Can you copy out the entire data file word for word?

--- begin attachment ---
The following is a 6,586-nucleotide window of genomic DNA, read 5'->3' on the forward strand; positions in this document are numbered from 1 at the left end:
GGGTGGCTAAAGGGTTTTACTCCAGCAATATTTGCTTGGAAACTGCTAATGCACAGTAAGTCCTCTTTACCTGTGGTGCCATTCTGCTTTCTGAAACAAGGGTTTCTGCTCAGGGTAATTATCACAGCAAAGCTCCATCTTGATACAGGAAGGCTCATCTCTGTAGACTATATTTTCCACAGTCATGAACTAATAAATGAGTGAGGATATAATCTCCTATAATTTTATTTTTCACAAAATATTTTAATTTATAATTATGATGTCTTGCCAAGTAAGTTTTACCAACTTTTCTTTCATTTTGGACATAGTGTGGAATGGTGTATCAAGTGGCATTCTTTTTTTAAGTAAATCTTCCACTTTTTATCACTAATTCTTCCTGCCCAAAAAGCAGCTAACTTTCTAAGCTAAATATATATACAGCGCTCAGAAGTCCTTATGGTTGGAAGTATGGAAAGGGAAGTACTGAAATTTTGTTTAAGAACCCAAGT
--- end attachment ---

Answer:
The following is a 6,586-nucleotide window of genomic DNA, read 5'->3' on the forward strand; positions in this document are numbered from 1 at the left end:
GGGTGGCTAAAGGGTTTTACTCCAGCAATATTTGCTTGGAAACTGCTAATGCACAGTAAGTCCTCTTTACCTGTGGTGCCATTCTGCTTTCTGAAACAAGGGTTTCTGCTCAGGGTAATTATCACAGCAAAGCTCCATCTTGATACAGGAAGGCTCATCTCTGTAGACTATATTTTCCACAGTCATGAACTAATAAATGAGTGAGGATATAATCTCCTATAATTTTATTTTTCACAAAATATTTTAATTTATAATTATGATGTCTTGCCAAGTAAGTTTTACCAACTTTTCTTTCATTTTGGACATAGTGTGGAATGGTGTATCAAGTGGCATTCTTTTTTTAAGTAAATCTTCCACTTTTTATCACTAATTCTTCCTGCCCAAAAAGCAGCTAACTTTCTAAGCTAAATATATATACAGCGCTCAGAAGTCCTTATGGTTGGAAGTATGGAAAGGGAAGTACTGAAATTTTGTTTAAGAACCCAAGT